Interactive Program Guides Transform as Internet Content Migrates onto the TV

Next-generation Interactive Program Guides (IPG) are emerging that help consumers wade through a proliferation of TV programs, movies, concerts and sporting events.  As Internet Content and User Generated Content (UGC) migrate onto TVs and other video-capable devices, IPGs are transforming into Content and Service Discovery Guides (CSDGs), reports In-Stat

Consumers are embracing a growing array of video options.  Today's empowered consumers demand their choice of display device, content, timing and location.  Several companies are offering content discovery tools to solve these needs and enable service providers and device manufacturers to offer the best end-user experience.

A truly valuable CSDG will be personalized so that it can automatically limit choices to those that are likely to fit a particular end-user's habits. It will also have to be intelligent, to be able to search out new things that fit users' viewing patterns, and it will have to constantly evolve to keep up with new content, products, services, features, functions, and applications.

Recent research by In-Stat found the following:

  • The IPG market has three revenue segments: one-time licensing fees, recurring fees to update guide data, and advertising.  Recurring program guide fees will approach $850 million by 2013.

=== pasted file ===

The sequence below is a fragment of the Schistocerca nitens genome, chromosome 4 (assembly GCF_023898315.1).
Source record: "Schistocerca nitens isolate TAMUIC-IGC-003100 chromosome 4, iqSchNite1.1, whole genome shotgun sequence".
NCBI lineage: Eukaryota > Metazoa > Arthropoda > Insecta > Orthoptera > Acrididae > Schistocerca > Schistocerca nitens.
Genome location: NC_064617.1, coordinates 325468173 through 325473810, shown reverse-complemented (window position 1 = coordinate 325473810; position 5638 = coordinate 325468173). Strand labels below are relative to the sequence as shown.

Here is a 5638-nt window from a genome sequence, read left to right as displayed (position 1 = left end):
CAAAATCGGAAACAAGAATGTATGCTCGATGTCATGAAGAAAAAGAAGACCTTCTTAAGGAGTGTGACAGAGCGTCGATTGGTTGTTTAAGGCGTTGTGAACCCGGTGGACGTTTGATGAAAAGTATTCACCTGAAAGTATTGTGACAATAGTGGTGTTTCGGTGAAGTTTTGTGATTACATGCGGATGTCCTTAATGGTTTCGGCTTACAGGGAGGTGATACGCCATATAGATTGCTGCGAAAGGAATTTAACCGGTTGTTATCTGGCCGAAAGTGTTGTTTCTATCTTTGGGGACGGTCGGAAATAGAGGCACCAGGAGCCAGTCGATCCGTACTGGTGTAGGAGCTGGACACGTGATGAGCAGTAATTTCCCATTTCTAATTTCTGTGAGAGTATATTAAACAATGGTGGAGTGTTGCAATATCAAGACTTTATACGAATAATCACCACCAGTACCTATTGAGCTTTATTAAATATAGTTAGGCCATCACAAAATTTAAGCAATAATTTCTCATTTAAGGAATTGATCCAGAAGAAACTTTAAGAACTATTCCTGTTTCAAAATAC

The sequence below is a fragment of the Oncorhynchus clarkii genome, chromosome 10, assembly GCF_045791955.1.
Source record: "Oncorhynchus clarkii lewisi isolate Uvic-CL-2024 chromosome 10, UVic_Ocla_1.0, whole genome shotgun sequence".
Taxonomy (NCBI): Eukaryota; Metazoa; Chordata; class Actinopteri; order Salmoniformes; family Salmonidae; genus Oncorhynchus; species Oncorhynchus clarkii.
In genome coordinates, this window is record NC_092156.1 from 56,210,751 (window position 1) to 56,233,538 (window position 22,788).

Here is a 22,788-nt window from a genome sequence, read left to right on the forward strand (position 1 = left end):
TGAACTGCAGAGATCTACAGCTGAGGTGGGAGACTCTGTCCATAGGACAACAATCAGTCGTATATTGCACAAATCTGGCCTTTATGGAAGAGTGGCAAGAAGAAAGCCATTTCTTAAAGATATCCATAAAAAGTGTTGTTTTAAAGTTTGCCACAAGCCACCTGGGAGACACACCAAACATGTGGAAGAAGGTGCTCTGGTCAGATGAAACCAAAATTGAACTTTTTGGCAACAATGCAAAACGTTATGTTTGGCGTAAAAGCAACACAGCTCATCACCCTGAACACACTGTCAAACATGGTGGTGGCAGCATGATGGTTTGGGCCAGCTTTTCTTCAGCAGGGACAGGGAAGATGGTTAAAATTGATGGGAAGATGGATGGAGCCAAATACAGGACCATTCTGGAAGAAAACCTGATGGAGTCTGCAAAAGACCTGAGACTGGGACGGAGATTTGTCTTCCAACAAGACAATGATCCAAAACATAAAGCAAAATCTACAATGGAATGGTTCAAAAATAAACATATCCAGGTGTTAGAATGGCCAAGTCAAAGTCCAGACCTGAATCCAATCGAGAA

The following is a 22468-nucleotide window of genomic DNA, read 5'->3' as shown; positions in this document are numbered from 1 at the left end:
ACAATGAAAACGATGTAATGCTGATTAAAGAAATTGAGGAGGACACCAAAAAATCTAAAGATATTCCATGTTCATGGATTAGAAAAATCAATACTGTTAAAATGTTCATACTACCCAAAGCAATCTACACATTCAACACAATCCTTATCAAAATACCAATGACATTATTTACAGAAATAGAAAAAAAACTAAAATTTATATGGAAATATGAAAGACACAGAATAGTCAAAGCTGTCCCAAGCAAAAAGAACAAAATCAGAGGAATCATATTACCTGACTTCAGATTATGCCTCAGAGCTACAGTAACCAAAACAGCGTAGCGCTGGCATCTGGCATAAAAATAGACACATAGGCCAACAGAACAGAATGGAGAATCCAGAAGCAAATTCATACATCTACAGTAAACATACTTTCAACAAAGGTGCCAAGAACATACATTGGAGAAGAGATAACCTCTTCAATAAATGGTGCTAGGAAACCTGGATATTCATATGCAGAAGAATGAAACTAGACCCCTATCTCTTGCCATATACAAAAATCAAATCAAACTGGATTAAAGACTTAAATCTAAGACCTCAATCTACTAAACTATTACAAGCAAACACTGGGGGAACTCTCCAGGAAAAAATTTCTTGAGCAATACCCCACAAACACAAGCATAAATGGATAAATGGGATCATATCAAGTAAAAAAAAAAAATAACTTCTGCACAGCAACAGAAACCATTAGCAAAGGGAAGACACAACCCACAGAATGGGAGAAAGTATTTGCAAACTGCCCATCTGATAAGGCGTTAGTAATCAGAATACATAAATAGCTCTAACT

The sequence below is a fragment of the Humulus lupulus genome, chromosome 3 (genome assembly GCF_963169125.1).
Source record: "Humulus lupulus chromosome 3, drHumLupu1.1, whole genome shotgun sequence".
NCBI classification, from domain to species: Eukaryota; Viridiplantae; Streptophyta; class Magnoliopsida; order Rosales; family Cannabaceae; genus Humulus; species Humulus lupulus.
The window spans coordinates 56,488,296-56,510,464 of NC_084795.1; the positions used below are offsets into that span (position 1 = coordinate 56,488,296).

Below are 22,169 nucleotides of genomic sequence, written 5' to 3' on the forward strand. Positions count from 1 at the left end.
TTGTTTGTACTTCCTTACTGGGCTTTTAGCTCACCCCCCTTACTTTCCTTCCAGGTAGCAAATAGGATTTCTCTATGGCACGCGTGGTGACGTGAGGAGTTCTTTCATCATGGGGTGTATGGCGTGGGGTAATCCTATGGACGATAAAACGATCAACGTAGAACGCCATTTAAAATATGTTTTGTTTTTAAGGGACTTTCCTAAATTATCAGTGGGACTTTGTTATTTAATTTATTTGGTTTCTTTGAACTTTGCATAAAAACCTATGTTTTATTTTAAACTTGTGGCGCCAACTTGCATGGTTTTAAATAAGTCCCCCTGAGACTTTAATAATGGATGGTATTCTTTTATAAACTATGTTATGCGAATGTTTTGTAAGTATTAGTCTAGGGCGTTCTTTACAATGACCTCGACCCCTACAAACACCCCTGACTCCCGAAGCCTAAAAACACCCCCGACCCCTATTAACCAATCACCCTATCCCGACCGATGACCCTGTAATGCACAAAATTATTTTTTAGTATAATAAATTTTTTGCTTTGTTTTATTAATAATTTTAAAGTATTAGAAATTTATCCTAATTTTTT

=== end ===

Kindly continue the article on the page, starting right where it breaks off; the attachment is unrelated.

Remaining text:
• In-Stat identified eighteen types of delivery services that may need to acquire EPG, IPG or CSDG solutions.

  • Guides used in complex networked applications will need to be DLNA-compliant to "discover" content from in-home devices, and move it among network devices.

  • Among the companies referenced in the research are: Adobe, Harris, Microsoft, Move Networks, NDS and Rovi.

This Market Alert is drawn from the In-Stat research,   Global Interactive Program Guides and Content Discovery (#IN0903978MBI), which covers the worldwide market for CSDGs. It includes:

  • Forecasts for annual value of guide revenue by region through 2013.
  • Forecast segmentation by set top box and operator type (IPTV, Cable, Satellite, DTT).
  • Forecast segmentation by consumer electronics device type (DVD, PVR, digital TVs, PC TV tuners).
  • Forecast segmentation by revenue type (one-time licensing fees, recurring revenue fees).
  • Analysis of the evolution of programming guides.
  • Analysis of platforms and technology enablers.
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This research is part of In-Stat's Multimedia Broadband Infrastructure service. By 2012, 92% of US households will be connected to Broadband, making the Internet the single most-widely available Content distribution system. Telephone companies, wireless carriers, TV networks, Internet Service Providers (ISPs) and Subscription-TV (Pay-TV) operators are making major investments to support Personalized Content services that use broadband. What happens on the Internet is shaping TV, and mobility is now a key growth area. The twin concepts of “the mobile Internet” and “computing in the cloud” are going to disrupt current business models because networks absolutely must inter-operate to be more efficient. Asset Management and Transcoding will be vital to move Content across an ever-growing range of devices that connect to a multitude of networks.

In-Stat's MBI service provides vital insights about how competing service providers are extending their delivery capabilities across over-the-air, wired and wireless “final mile” networks to make Personalized Content the killer application. MBI sets up side-by-side comparisons among competing market segments and provides our opinions about how companies can succeed. MBI covers all geographic regions, keeping subscribers abreast of new developments or trends occurring anywhere in the world that may have an impact on their business.

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